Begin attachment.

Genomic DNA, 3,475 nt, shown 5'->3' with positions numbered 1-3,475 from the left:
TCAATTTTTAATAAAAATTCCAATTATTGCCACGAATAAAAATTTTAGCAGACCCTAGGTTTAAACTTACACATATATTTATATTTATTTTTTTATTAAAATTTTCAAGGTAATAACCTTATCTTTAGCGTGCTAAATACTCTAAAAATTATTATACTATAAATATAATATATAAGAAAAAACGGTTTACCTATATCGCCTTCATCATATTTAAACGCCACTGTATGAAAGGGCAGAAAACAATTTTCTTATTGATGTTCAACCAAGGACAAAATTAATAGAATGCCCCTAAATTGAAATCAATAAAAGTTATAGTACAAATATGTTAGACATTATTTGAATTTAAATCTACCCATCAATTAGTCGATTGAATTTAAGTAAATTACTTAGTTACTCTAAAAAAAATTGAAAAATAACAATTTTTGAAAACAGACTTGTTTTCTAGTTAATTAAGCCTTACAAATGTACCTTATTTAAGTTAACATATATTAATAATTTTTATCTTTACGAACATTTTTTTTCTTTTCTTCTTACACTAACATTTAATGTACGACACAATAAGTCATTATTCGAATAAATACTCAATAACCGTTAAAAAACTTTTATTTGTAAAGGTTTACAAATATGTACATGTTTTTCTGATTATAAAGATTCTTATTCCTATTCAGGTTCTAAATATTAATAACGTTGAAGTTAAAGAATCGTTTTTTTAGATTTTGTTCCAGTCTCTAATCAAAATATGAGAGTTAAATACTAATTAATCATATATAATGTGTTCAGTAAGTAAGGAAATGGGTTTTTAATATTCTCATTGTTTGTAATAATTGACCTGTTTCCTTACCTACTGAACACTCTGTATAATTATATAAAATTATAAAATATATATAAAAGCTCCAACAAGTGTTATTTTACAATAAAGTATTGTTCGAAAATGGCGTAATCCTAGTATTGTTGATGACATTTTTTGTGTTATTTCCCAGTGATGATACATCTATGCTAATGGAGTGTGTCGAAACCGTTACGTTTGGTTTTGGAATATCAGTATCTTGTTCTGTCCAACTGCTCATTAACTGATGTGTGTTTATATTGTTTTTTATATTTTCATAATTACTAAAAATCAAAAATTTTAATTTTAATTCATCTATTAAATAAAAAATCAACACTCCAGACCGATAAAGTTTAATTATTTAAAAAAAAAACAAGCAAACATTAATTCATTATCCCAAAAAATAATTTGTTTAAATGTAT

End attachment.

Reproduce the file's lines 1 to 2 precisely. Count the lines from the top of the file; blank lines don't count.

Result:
Genomic DNA, 3,475 nt, shown 5'->3' with positions numbered 1-3,475 from the left:
TCAATTTTTAATAAAAATTCCAATTATTGCCACGAATAAAAATTTTAGCAGACCCTAGGTTTAAACTTACACATATATTTATATTTATTTTTTTATTAAAATTTTCAAGGTAATAACCTTATCTTTAGCGTGCTAAATACTCTAAAAATTATTATACTATAAATATAATATATAAGAAAAAACGGTTTACCTATATCGCCTTCATCATATTTAAACGCCACTGTATGAAAGGGCAGAAAACAATTTTCTTATTGATGTTCAACCAAGGACAAAATTAATAGAATGCCCCTAAATTGAAATCAATAAAAGTTATAGTACAAATATGTTAGACATTATTTGAATTTAAATCTACCCATCAATTAGTCGATTGAATTTAAGTAAATTACTTAGTTACTCTAAAAAAAATTGAAAAATAACAATTTTTGAAAACAGACTTGTTTTCTAGTTAATTAAGCCTTACAAATGTACCTTATTTAAGTTAACATATATTAATAATTTTTATCTTTACGAACATTTTTTTTCTTTTCTTCTTACACTAACATTTAATGTACGACACAATAAGTCATTATTCGAATAAATACTCAATAACCGTTAAAAAACTTTTATTTGTAAAGGTTTACAAATATGTACATGTTTTTCTGATTATAAAGATTCTTATTCCTATTCAGGTTCTAAATATTAATAACGTTGAAGTTAAAGAATCGTTTTTTTAGATTTTGTTCCAGTCTCTAATCAAAATATGAGAGTTAAATACTAATTAATCATATATAATGTGTTCAGTAAGTAAGGAAATGGGTTTTTAATATTCTCATTGTTTGTAATAATTGACCTGTTTCCTTACCTACTGAACACTCTGTATAATTATATAAAATTATAAAATATATATAAAAGCTCCAACAAGTGTTATTTTACAATAAAGTATTGTTCGAAAATGGCGTAATCCTAGTATTGTTGATGACATTTTTTGTGTTATTTCCCAGTGATGATACATCTATGCTAATGGAGTGTGTCGAAACCGTTACGTTTGGTTTTGGAATATCAGTATCTTGTTCTGTCCAACTGCTCATTAACTGATGTGTGTTTATATTGTTTTTTATATTTTCATAATTACTAAAAATCAAAAATTTTAATTTTAATTCATCTATTAAATAAAAAATCAACACTCCAGACCGATAAAGTTTAATTATTTAAAAAAAAAACAAGCAAACATTAATTCATTATCCCAAAAAATAATTTGTTTAAATGTAT